I know the annual costs are technically part of the spend category. But they are kind of accounted for in my average credit card bill cost - we always pay in full.

    Hubby has a company car. Mine is 2 yrs old and we only owe the mortgage, and I have plenty of childcare vouchers saved up which will cover nursery costs until we get free hours in September.

    I’d say I’m naturally cautious but open to reasoned risk.
    I felt uncomfortable with a mortgage over £300k, I really want to owe less than 150k and get the minimum monthly payment to around £700; obviously we can then overpay what we already were paying but we can pause that whenever we want to and we have more control. The more I think the more I think I want control, if anything were to happen minimising outgoings is key, and the mortgage is by far our biggest outgoing....
    Part time working mum of 2 terrors trying to build financial freedom.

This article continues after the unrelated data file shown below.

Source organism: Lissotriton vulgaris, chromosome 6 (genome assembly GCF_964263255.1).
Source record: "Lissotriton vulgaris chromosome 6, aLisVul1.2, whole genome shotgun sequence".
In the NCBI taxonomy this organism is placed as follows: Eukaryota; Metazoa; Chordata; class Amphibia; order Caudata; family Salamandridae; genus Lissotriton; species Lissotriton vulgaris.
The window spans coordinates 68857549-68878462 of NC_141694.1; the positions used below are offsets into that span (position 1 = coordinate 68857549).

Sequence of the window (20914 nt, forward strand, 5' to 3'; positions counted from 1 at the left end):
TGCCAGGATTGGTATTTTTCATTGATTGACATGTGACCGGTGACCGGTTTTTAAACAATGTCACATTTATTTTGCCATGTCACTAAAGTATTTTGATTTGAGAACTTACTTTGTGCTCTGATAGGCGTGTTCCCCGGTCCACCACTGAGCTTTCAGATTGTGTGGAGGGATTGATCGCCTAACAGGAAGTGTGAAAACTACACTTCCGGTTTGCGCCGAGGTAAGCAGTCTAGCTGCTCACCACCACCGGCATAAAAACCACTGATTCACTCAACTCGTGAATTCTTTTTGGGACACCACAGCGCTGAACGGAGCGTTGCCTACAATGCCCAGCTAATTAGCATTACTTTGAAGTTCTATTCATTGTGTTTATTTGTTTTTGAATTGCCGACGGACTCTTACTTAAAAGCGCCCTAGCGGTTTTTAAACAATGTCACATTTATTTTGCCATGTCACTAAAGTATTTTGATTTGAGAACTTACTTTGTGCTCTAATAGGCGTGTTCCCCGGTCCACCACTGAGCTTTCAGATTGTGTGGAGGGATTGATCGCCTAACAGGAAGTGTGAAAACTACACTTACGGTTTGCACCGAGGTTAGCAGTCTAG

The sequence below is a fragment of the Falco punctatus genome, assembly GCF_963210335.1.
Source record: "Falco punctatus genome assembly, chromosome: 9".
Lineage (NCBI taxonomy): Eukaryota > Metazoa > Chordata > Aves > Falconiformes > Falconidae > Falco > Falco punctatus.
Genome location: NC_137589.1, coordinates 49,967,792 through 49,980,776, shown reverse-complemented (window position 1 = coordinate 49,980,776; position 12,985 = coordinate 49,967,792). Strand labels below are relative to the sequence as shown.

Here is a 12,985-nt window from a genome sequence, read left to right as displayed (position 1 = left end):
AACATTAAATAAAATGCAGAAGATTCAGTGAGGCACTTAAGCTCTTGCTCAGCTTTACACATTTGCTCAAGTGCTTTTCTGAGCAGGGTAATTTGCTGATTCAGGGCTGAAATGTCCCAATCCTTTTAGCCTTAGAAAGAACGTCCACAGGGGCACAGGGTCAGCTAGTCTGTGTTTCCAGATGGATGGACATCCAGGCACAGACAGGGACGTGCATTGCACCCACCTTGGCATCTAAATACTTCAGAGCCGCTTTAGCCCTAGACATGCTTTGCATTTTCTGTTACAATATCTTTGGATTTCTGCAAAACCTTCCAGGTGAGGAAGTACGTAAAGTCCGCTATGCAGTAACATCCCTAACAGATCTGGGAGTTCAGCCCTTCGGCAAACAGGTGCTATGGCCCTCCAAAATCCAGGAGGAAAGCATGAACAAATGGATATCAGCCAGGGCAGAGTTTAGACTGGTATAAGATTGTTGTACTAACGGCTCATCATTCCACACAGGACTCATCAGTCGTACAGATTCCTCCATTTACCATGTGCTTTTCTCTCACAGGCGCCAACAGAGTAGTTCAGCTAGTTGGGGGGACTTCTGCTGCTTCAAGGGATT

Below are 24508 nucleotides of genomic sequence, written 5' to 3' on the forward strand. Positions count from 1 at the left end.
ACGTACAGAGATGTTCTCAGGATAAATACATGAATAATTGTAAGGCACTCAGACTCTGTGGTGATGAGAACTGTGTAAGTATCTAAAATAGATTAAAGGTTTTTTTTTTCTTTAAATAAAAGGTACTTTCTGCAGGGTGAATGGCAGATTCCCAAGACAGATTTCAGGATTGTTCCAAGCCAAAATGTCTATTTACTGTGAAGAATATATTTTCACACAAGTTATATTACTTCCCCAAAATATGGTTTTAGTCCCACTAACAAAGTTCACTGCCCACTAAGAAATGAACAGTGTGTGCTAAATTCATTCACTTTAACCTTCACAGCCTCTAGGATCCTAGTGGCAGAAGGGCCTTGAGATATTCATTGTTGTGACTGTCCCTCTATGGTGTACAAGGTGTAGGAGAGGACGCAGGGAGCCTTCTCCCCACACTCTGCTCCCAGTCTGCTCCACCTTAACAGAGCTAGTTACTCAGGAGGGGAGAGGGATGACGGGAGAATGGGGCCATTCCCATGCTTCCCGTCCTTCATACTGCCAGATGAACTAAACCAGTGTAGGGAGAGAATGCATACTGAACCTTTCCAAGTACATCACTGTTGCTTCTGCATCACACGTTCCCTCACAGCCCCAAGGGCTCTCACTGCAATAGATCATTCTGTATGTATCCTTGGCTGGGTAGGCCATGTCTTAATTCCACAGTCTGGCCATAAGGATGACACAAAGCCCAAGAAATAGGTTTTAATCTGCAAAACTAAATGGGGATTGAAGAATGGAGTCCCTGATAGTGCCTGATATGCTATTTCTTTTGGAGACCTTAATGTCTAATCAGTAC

Residential Mortgages @ Oct 2020: £308,283
    @Jul 2021 £286,600
    MFW-21 #20
    MFIT-T5 #46
  • getmore4lessgetmore4less Forumite
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    The 1/3rds split includes pensions

    The idea is the 1/3 you save covers the spending in retirement the house 1/3 pays your accommodation for life.(fimished by retirement).

    This would be be a 20-25year cycle to retire.

    If you mortgage is longer that changes the split.

    With kids you really need to split into 1/4's with kids using 1/4.
  • miss_undastoodmiss_undastood Forumite
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    So because we already pay into our pension before our pay hits the bank account part of the 1/3 has already been saved and our total pot of money to spend is slightly bigger than I think?

    This is good news - although I think you’ve given me with one hand and taken away with the other by throwing 1/4 into the mix! I think I need to work out my numbers again adding in our pension amounts and classing them as savings. I’ll be back tomorrow with a refreshed view of where I am!

    I have an ambitious plan to be mortgage neutral in 12 years from now - so we have either paid off the mortgage or have enough dotted around that we could pay it off if we chose to - or if mortgage interest is > savings interest/returns
    Part time working mum of 2 terrors trying to build financial freedom.